Copyright 2007 PewterReport.com
PewterReport.com is reporting that the Tampa Bay Buccaneers signed their first free agent of the 2007 season in former Jacksonville Jaguars return specialist Chad Owens. Owens, who was a sixth-round pick out of Hawaii in 2005, was one of the most decorated kick and punt returners in college football history and earned the Mosi Tatupu Award in 2004, which is given to the nation’s top special teams player. He was signed to a future contract on Wednesday. Terms were not disclosed.
Owens returned 46 kickoffs for 1,354 yards (29.4 avg.) and two touchdowns during his Warriors career. He was even more successful on punt returns where he averaged 11.9 yards per return on 85 opportunities, scoring a school-record six times. His 5,461 all-purpose yards was also a Hawaii record, surpassing the previous record of 4,558 yards set by Gary Allen (1978-81).
Owens also made his mark on Hawaii’s offensive record book, finishing his career as the school’s all-time leading receiver with 239 catches for 3,031 (12.7 avg.) and 29 touchdowns in 44 games. As a senior in 2004, Owens set a school mark with 102 catches for 1,290 yards (12.6 avg.) and 17 touchdowns. He returned 36 punts for 531 yards (14.8 avg.) and a Hawaii-record five touchdowns as a senior.
Despite a decorated career at Hawaii, Owens slipped in the draft due to his size and a slower-than-expected 4.65 time in the 40-yard dash. Owens stands just 5-foot-7 and weighs 188 pounds, but is a tough competitor – benching 225 pounds 23 times at his pro day workout – and is more quick than fast.
Owens starred mostly in the preseason in Jacksonville and appeared in only five games, one as a rookie in 2005 in which he muffed three punts and returned three punts for six yards, and four contests in 2006 in which he fair caught five punts and returned nine punts for 56 yards (6.2 avg.). He spent considerable time on the practice squad in Jacksonville in both 2005 and 2006. In the 2006 preseason opener against Miami, Owens caught a 62-yard touchdown pass.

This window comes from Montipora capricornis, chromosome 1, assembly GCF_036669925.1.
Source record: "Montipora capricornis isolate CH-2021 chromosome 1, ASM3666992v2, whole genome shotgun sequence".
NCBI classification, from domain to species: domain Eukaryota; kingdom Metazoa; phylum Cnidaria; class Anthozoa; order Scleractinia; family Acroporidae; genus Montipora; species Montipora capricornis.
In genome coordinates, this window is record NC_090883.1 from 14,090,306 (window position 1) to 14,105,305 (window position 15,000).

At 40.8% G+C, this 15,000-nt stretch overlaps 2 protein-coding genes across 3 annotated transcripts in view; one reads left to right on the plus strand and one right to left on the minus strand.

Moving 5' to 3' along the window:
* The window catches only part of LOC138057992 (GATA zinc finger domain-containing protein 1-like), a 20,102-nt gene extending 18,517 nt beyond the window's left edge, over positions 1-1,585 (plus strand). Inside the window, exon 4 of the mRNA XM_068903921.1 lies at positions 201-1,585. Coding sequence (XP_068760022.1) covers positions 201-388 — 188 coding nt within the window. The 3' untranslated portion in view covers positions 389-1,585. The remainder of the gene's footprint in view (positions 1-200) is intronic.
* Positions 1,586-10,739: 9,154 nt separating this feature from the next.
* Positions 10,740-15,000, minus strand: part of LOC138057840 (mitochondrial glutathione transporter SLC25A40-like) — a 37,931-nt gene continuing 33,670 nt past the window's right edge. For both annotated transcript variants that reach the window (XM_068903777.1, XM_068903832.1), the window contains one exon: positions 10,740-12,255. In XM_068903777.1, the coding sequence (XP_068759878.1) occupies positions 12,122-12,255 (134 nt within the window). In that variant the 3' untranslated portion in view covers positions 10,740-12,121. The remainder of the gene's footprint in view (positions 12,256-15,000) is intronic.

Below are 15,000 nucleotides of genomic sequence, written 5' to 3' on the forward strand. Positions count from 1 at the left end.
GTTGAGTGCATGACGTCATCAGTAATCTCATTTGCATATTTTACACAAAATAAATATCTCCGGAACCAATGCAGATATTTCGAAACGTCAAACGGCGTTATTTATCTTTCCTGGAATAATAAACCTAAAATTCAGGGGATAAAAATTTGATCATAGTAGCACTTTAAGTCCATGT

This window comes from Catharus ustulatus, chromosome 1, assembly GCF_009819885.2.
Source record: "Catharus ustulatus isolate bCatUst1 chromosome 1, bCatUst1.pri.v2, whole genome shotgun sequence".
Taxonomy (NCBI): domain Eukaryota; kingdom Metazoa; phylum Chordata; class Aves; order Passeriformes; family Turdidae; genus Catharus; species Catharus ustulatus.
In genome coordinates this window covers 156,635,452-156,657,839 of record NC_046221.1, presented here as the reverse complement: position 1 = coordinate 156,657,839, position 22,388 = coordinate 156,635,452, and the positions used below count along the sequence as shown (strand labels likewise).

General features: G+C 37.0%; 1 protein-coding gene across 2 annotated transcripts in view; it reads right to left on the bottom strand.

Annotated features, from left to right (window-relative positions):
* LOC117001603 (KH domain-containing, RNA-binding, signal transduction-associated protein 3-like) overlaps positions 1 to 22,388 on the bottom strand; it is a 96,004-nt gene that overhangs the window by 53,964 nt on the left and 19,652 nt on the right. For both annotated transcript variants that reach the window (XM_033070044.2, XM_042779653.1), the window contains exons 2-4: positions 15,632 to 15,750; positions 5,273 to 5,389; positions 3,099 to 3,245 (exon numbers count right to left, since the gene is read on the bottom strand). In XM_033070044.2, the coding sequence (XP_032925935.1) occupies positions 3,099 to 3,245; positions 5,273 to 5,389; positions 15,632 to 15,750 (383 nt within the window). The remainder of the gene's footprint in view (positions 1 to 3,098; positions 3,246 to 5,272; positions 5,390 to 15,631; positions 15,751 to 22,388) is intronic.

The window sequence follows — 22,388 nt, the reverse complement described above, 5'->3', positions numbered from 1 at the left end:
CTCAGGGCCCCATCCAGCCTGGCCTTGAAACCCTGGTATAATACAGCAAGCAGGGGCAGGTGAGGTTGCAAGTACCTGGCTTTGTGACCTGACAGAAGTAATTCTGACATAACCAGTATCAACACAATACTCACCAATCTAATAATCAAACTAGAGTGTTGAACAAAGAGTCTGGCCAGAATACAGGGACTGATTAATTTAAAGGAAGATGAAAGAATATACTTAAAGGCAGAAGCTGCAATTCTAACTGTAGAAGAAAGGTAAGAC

The Buccaneers are seeking to upgrade their special teams and were disappointed with the production of their kick and punt return units in 2006, averaging a league-worst 6.5-yard average on punts and a less than stellar 21 yards per kick return.
Third-year player Mark Jones, who was drafted by the Buccaneers in the seventh round in 2005, averaged only 7.8 yards on 20 returns and had four fair catches. His longest return of the year was an 18-yarder. Jones’ lone kickoff return of the season came against Seattle and was a 29-yarder.
Jones has primarily been the Bucs’ punt returner, but has failed to win the kickoff duties or see any snaps on offense as a wide receiver. After 14 games with the New York Giants in 2004 averaging 6.7 yards per punt return and 18.5 yards per kick return, the Bucs acquired Jones and watched him average 9.6 yards per return with a long of 31 and post a disappointing 19 yards per kickoff return on five attempts.
Jones does possess 4.4 speed, but doesn’t possess the short area quickness that makes return men successful in the NFL.
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Scott Reynolds is in his 23rd year of covering the Tampa Bay Buccaneers as the vice president, publisher and senior Bucs beat writer for PewterReport.com. Author of the popular SR's Fab 5 column on Fridays, Reynolds oversees web development and forges marketing partnerships for PewterReport.com in addition to his editorial duties. A graduate of Kansas State University in 1995, Reynolds enjoys giving back to the community as the defensive line coach for his sons' Pop Warner team, the South Pasco Predators. Reynolds can be reached at: [email protected]
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